A week or two ago now (I don't know exactly, since I've not been about much to check), this little blog received its 10,000th visitor - which is around 9,900 more than I was expecting when I started just over a year ago, since it was intended as a repository of my thoughts and notes. I hope that there has been something of interest and utility, and I would like to use this opportunity to thank all those who have linked here or left comments - many have led me in directions of research both interesting and useful to my own work.
Paul :-)

Tuesday, November 06, 2007

Behaviour-based robotics and artificial ethology

The following are quotes from the introductory paragraphs to chapter two of "Behaviour-based Robotics", Ronald C. Arkin, 1998 (MIT Press):

"The possibility of intelligent behaviour is indicated by its manifestation in biological systems. It seems logical then that a suitable starting point for the study of behaviour-based robotics should begin with an overview of biological behaviour. First, animal behaviour defines intelligence. Where intelligence begins and ends is an open-ended question, but we will concede in this text that intelligence can reside in subhuman animals. Our working definition will be that intelligence endows a system (biological or otherwise) with the ability to improve its likelihood of survival within the real world and where appropriate to compete or cooperate successfully with other agents to do so. Second, animal behaviour provides an existence proof that intelligence is achievable. It is not a mystical concept, it is a concrete reality, although a poorly understood phenomenon. Thirdly, the study of animal behaviour can provide models that a roboticist can operationalise within a robotic system. These models may be implemented with high fidelity to their animal couterparts or may serve only as an inspiration for the robotics researcher."

These three points provide the basis for the point of view that animal behaviour has a lot to offer the robotics community (behaviour-based robotics to be specific), and hints at the potential feedback that such work may offer the biologists. Without actually mentioning the term, this description could just as well be applied to artificial (or computational) ethology. The first point I think to be particularly interesting. In my opinion, the working definition of 'intelligence' it introduces is not particularly controversial - however, the implication of the the phrase '...improve its likelyhood of survival...' for cognitive/autonomous robotics is that without some form of actual physical dependancy on the environment (e.g. 'food' - and I hesitantly add, some form of concept of 'life and death' for the agent concerned), intelligence for an artificially created being means nothing (see a related concept in embodiment: organismic embodiment). The second point is one which is generally assumed, but not usually explicitly stated, and something which I think is useful to remind oneself of occasionally. The third point I think is self evident, stated many times, and with plenty of examples in the literature. In fact I think it is the basis for most cognitive robotics work.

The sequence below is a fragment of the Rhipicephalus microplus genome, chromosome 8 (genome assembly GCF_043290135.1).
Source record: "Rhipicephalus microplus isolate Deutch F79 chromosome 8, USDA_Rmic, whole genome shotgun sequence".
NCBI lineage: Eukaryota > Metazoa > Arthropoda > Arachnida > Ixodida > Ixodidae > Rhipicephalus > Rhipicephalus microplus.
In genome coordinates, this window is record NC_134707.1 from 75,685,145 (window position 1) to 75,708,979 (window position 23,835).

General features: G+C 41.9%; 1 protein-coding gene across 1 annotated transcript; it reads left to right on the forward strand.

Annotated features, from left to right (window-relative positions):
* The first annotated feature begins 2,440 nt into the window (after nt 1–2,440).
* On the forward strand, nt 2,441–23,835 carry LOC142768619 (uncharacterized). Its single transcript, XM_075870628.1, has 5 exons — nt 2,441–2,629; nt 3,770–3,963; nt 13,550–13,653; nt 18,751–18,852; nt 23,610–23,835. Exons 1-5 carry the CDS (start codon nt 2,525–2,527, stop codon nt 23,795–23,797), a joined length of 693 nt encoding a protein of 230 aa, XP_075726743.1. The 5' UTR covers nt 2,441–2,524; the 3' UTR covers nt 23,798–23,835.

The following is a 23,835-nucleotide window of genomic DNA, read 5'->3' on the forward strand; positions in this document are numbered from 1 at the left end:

The next part of the introduction to chapter two lists two reasons why the robotics community has traditionally resisted the use of the previously mentioned methods of creating artificial agents with 'useful' behaviours (e.g. perceiving and acting in an environment):

"First, the underlying hardware is fundamentally different. Biological systems bring a large amount of evolutionary baggage unnecessary to support intelligent behaviour in their silicon based counterparts. Second, our knowledge of the functioning of biological hardware is often inadequate to support its migration from one system to another. For these and other reasons, many roboticists ignore biological realities and seek purely engineering solutions."

The second point is, I feel, perfectly justified. One only has to consider, for example, the complexity of natural neurons and networks in comparison to the most advanced artificial neural networks which use population-based firing rates, to see that this is true. The first point however, I don't think is necessarily true, especially if one considers that the biological hardware which 'produces' the intelligent behaviour we seek holds many of answers. In this case, an understanding of the 'evolutionary baggage' which produces the biological hardware would be of importance when seeking to understand the intelligent behaviour itself. Or so I think, anyway.

Monday, November 05, 2007

Encephalon #35

I've been slacking recently when it comes to updating the blog... Anyways...

The 35th edition of Encephalon is now up at The Primate Diaries, with 17 of the best neuroscience (and related) posts from the last fortnight. I particularly liked the post from Pure Pedantry with some videos of synapse activation by insertion of AMPA-R into neurons (if I understand correctly, you're much better off reading it for yourself). Fascinating!